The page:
October 2010 will be the centenary of a landmark publication in the Royal Photographic Society's Photographic Journal. In the October 1910 edition there is a paper by Professor Robert Williams Wood, originally presented as the 13th annual Traill-Taylor Memorial Lecture, called Photography by Invisible Rays. As far as I know, this marks the first publication of an infrared photograph.
Wood demonstrated uses of both infrared and ultraviolet imaging. His influence over the medium was such that he gave his name to one of the most striking attributes of infrared photographs, the glowing foliage. This is known as the Wood Effect.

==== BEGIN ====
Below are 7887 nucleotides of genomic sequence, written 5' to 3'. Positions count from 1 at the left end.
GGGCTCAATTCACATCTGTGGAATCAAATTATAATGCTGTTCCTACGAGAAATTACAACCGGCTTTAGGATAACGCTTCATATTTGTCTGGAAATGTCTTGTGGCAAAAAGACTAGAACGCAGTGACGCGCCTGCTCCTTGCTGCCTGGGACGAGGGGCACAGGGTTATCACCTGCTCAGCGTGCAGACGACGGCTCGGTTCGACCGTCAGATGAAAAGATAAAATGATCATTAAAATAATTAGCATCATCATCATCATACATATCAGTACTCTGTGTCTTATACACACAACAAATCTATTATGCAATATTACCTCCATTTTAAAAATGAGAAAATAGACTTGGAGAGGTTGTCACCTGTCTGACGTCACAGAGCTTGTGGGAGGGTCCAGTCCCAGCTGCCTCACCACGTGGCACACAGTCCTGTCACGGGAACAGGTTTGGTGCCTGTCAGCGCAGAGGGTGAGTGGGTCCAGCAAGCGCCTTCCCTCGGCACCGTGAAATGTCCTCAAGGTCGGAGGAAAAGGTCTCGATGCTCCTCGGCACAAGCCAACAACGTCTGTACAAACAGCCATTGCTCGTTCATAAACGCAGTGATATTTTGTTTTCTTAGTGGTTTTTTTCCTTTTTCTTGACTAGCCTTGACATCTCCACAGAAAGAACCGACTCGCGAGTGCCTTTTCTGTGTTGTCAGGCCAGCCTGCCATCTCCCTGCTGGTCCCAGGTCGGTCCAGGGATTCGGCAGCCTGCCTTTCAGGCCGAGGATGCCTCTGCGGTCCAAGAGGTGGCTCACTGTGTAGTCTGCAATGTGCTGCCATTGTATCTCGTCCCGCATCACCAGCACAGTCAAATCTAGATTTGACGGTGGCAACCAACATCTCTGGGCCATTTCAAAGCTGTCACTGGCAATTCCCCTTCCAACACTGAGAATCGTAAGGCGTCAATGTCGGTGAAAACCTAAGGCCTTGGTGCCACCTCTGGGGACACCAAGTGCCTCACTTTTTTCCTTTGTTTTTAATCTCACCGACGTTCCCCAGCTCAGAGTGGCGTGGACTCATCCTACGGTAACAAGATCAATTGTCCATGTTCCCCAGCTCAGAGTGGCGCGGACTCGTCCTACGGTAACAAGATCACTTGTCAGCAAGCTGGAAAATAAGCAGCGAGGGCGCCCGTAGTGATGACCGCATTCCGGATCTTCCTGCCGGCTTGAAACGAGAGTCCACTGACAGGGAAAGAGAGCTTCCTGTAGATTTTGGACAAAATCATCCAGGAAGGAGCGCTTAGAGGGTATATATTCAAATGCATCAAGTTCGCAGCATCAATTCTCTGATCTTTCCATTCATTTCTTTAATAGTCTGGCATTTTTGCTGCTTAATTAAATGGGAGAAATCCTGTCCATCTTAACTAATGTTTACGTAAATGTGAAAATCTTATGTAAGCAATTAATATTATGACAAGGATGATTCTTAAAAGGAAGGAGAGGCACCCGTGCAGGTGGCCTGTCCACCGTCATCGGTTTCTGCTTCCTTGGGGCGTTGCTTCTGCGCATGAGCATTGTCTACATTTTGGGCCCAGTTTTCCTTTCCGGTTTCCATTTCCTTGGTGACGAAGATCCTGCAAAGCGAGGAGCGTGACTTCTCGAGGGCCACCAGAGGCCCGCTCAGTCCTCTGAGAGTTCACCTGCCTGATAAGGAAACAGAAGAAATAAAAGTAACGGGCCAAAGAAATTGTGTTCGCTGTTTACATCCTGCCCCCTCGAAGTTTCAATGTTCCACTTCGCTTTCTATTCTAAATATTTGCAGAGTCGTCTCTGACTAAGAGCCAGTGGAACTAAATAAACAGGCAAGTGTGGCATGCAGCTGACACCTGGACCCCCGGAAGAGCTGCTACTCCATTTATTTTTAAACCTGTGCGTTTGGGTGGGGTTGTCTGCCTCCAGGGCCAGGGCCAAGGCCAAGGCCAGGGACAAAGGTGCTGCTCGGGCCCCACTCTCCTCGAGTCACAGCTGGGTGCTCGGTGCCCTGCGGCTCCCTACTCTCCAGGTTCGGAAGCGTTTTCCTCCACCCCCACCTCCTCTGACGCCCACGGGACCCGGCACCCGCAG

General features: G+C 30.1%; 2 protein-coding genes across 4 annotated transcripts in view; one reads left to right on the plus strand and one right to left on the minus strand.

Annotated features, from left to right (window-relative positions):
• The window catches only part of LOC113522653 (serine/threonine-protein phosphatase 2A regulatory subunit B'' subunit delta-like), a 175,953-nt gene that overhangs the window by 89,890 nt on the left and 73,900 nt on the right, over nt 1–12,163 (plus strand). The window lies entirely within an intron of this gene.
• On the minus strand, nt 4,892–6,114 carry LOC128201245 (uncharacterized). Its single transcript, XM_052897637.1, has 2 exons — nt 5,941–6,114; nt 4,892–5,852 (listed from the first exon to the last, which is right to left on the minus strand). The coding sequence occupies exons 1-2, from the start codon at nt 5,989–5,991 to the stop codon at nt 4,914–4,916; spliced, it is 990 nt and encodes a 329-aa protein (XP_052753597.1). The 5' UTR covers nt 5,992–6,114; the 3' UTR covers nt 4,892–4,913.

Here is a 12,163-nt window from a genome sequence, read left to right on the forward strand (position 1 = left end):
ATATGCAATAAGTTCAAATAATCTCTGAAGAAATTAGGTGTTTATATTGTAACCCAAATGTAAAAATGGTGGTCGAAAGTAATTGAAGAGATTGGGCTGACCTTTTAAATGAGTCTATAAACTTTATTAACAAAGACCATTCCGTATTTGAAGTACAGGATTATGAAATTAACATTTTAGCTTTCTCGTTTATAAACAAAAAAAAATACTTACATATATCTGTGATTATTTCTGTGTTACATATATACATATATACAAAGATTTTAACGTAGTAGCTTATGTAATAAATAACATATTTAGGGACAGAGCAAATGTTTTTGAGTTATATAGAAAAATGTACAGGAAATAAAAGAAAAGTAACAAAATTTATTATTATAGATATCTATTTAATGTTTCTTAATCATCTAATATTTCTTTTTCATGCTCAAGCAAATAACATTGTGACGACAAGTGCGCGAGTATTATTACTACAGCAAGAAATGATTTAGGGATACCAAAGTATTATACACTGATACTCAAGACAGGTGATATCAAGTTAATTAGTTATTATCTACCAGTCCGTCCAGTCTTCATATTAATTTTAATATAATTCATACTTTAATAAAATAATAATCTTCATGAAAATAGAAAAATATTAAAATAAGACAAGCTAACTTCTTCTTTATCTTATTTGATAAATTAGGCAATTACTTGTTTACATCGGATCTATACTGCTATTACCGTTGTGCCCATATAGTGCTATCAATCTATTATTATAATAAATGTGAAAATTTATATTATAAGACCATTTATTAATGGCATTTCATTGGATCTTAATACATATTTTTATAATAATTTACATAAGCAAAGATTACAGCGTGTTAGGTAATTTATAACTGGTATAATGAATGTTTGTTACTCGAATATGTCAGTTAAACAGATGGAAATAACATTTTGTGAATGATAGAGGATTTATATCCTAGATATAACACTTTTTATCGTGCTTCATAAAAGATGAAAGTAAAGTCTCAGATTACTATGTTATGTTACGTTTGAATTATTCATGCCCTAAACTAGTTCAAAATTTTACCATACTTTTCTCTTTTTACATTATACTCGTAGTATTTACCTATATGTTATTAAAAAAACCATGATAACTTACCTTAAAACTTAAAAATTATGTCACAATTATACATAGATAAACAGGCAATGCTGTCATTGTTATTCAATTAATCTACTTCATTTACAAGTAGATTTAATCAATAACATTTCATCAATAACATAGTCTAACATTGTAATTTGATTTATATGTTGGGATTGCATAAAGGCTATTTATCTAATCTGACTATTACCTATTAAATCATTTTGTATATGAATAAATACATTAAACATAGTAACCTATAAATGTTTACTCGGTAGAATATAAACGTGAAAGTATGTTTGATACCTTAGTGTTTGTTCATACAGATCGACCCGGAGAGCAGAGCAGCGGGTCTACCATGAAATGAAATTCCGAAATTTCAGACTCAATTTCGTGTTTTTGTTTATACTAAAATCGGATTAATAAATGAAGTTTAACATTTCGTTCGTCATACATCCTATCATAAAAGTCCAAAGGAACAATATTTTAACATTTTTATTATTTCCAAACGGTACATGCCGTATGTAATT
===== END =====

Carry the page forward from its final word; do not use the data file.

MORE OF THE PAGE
Some of Wood’s photographs were included in the 1911 RPS exhibition and as a result were published in the London Illustrated News in June that year. He also presented a paper to the Royal Institution.
This centenary can be used as an opportunity to celebrate and promote a branch of photography that has numerous scientific and medical applications, produces beautiful images of the world, and (in theory) is easier than ever to do with the arrival of digital cameras.